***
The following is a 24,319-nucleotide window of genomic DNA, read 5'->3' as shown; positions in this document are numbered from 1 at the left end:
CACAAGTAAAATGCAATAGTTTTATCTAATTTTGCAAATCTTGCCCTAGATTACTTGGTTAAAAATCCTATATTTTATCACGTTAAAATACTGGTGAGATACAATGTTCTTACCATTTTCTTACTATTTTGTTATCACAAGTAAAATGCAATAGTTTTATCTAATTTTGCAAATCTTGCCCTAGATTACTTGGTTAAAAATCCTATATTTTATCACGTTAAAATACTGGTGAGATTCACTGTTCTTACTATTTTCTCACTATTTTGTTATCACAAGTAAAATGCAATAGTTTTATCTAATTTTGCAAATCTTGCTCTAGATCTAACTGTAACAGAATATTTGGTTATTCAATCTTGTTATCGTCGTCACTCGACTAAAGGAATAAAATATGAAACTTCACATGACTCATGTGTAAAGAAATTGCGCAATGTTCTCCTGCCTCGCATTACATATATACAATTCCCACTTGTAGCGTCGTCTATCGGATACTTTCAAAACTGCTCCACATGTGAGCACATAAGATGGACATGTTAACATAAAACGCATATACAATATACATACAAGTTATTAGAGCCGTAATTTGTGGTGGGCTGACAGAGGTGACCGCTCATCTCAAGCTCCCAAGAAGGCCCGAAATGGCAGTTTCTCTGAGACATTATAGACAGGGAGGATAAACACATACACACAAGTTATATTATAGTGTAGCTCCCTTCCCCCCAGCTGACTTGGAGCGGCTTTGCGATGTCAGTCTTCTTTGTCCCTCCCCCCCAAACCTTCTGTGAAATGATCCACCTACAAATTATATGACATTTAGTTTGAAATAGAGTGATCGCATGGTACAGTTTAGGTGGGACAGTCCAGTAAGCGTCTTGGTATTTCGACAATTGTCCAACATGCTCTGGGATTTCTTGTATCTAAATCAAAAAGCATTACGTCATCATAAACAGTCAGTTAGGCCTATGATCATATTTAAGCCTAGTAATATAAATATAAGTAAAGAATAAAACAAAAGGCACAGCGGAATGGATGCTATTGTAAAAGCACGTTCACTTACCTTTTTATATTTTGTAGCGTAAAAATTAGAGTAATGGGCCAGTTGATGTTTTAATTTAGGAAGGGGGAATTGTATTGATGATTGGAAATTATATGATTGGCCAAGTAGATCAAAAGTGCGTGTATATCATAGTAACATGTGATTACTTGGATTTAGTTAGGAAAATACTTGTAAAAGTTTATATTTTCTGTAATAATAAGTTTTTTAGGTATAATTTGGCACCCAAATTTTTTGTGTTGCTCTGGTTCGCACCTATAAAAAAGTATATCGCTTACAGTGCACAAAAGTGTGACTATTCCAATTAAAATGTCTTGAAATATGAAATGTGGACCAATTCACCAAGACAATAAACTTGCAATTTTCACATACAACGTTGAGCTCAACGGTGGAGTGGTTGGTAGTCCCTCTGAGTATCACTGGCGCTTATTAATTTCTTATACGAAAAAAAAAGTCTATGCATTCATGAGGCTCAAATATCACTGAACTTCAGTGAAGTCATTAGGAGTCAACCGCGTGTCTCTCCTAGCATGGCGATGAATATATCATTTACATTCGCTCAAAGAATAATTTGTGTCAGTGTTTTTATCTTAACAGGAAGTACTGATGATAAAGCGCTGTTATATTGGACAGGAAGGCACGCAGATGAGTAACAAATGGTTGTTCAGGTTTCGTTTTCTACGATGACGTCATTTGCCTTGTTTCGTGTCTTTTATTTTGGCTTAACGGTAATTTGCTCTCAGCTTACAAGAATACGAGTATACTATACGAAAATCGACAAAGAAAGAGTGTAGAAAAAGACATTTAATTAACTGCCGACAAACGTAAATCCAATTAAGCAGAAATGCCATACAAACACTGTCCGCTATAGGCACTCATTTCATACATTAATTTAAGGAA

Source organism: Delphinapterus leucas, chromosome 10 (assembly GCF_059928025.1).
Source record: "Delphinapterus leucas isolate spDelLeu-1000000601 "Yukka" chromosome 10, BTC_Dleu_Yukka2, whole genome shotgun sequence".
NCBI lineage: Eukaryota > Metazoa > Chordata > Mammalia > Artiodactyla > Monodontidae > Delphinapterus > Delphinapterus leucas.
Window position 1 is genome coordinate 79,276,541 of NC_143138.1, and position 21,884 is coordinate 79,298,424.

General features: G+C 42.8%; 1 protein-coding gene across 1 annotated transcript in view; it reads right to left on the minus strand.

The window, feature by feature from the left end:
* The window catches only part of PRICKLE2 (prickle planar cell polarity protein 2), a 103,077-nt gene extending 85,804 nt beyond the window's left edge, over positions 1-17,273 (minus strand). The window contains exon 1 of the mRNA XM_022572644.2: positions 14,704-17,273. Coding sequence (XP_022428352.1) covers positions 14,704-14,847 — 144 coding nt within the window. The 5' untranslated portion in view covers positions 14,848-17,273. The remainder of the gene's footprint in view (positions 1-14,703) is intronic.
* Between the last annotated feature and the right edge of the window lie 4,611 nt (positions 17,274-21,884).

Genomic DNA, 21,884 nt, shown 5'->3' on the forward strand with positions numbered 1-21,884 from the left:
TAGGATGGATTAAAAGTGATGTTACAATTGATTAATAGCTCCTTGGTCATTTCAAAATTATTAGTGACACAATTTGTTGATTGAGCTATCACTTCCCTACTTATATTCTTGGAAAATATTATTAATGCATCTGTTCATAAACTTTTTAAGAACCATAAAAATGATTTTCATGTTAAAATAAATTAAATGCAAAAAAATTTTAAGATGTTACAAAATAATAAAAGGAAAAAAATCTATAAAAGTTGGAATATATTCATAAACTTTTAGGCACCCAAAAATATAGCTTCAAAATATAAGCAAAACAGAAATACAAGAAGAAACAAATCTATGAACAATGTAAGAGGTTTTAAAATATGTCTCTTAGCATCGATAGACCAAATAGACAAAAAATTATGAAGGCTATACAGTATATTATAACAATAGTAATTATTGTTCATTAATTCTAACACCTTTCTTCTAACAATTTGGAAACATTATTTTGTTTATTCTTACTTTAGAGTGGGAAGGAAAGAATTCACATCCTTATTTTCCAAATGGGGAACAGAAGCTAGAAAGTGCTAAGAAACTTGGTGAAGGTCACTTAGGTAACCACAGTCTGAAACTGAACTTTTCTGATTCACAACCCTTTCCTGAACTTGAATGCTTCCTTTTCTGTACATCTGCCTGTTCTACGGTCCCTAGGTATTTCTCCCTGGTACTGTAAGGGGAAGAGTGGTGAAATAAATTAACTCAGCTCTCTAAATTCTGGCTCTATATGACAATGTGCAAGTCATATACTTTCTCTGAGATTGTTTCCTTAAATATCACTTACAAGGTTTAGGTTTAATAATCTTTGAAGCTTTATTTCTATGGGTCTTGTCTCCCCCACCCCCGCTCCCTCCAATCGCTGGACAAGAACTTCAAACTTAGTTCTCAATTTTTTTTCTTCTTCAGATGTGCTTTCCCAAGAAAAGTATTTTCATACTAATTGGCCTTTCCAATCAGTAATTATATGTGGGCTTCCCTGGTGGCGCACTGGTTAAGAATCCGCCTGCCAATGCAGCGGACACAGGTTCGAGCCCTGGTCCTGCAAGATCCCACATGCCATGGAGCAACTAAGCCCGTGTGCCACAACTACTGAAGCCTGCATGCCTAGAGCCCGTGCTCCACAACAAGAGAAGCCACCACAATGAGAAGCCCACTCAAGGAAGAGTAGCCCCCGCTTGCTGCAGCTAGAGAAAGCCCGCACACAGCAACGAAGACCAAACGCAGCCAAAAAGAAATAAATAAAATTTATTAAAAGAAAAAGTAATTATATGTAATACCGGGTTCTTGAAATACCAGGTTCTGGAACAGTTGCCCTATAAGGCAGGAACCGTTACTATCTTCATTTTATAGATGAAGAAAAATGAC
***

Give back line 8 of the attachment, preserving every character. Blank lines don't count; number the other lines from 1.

The window, feature by feature from the left end: